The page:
Is it cancel culture or accountability?

Is it cancel culture or accountability?

By Araceli Galarza Posted June 10, 2021

Great, you said apple sauce is gross. Now, we can’t ever be friends. You’re the worst person in the world, and there’s nothing that you can do to fix it. That’s cancel culture.

Oh, goodie, you said the N-word when you have a giant platform that’s already openly known for racism, and your fans stopped streaming your music? That’s being held accountable.

We live in an age of social media and the internet. If you don’t understand the harmful effects of using an outdated and racist term, then you’re not sorry; you’re ignorant. There are millions of ways to become informed, it’s accessible, and it’s easy to read an article.

Knowing how to read and process information comes in handy more often than not. An example of this would be the uproar that has recently surrounded Dr. Seuss. The publisher of Dr. Seuss’s books has stopped publishing six books for fear of harmful descriptions and racist tones. This was a personal decision of the publishers to stop producing these books, not cancelation.

There was no one breathing down their necks, forcing them to stop. The radical right has gone crazy trying to blame this on the extreme left’s sensitivity, and many people are upset. The big idea here, however, is that they will stop publishing the books. They aren’t going to round up all the books and burn them. This isn’t Fahrenheit 451. Dr.Seuss has not become a victim of cancel culture.

Cancel culture is defined as a modern form of rejection. Someone is thrown out of social or professional circles – whether online, on social media, or in person. Those who fall under this have been “canceled.” Recently, many “canceling” famous people and creators for silly things like not liking a renowned band or food item. That is dumb.
The difference is accountability means being answerable for your actions and decisions. If you were made responsible for something or you promised to achieve specific outcomes, you can be held accountable for them. This is what some people would consider canceling. However, when someone is held liable, it isn’t simply over choosing one makeup brand over another. It’s when sexual assault allegations come out when your “funny” videos are just you being ableist. It’s when you say racial slurs as a joke but forget the meaning behind them.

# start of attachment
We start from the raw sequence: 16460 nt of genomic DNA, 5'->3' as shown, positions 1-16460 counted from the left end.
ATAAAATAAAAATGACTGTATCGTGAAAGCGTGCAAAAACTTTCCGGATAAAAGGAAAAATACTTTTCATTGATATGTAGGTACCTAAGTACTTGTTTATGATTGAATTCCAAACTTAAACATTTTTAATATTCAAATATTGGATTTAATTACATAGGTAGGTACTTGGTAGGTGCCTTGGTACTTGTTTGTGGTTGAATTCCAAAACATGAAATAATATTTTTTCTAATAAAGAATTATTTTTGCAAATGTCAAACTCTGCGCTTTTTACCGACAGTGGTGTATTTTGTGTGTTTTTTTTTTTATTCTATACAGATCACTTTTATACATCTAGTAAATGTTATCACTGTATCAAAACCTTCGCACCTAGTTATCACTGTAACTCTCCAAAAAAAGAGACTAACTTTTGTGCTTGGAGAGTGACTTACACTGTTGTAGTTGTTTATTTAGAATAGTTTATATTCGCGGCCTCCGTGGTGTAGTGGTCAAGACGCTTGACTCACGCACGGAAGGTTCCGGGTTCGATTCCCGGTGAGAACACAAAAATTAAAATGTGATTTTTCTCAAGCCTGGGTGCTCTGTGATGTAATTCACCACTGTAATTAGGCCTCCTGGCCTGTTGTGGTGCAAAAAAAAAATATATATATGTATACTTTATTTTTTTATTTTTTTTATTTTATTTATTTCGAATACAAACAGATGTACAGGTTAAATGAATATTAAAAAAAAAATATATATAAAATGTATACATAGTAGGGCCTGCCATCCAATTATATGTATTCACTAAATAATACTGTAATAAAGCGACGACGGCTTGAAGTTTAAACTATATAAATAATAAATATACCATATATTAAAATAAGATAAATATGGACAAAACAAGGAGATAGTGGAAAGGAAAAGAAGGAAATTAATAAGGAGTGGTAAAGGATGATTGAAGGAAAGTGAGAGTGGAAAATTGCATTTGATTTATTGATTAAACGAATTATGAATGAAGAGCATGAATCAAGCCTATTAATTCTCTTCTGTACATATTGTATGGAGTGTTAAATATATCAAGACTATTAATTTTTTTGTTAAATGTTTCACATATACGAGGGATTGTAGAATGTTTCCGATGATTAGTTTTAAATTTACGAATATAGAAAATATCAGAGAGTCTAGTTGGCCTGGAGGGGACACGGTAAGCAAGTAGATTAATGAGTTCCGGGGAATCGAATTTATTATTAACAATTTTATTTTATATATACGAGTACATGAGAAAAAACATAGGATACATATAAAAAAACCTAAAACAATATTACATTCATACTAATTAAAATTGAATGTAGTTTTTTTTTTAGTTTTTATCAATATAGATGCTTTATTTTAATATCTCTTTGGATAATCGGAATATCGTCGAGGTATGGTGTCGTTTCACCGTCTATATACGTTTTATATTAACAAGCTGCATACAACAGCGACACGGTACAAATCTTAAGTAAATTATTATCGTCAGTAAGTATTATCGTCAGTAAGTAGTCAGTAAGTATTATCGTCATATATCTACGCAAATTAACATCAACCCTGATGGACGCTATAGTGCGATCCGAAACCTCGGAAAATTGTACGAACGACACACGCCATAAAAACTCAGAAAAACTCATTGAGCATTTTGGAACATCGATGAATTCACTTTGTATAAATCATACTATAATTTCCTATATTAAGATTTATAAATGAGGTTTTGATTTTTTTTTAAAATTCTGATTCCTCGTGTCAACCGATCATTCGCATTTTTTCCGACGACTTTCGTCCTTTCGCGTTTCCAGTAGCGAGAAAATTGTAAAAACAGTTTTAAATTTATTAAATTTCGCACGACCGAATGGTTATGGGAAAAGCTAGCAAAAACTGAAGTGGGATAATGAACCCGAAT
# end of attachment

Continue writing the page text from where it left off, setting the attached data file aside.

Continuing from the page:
Recently Mumford & Son banjoist has come under fire for a tweet. Winston Marshall came under fire for an endorsement of an anti-Antifa book by conservative author Andy Ngo. Marshall Since then deleted the tweet that read, “finally had the time to read your important book. You are a brave man.”

His praise of the book has caused an uproar with his fans. Later on, after facing the backlash, he chose to write a statement. The statement read, “Over the past few days, I have come to better understand the pain caused by the book I endorsed. I have offended not only a lot of people I don’t know, but also those closest to me, including my bandmates, and for that I am truly sorry. As a result of my actions, I am taking time away from the band to examine my Blindspot. For now, please know that I realize how many endorsements have the potential to be viewed as approvals of hateful, decisive behavior. I apologize, as this was not at all my intention.”

Everyone has opinions. Everyone should be allowed to express themselves in respectful ways; sometimes, social justice warriors take things too far. He was not praising the ideology nor the negative connotations that the book or author might share.

Next time your favorite rapper comes under fire for choosing Lucky Charms over Honey Nut Cheerios, take a step back. Take a look at the real issue, and if there is one before you delete all their songs from your library. Or when a famous musician says a racist and outdated term, don’t just blindly stand behind them, simply calling a harmful word a word, hold them accountable and hold them to a specific set of standards.

Goodbye sign./ Courtesy • Gerd Altmann from Pixabay

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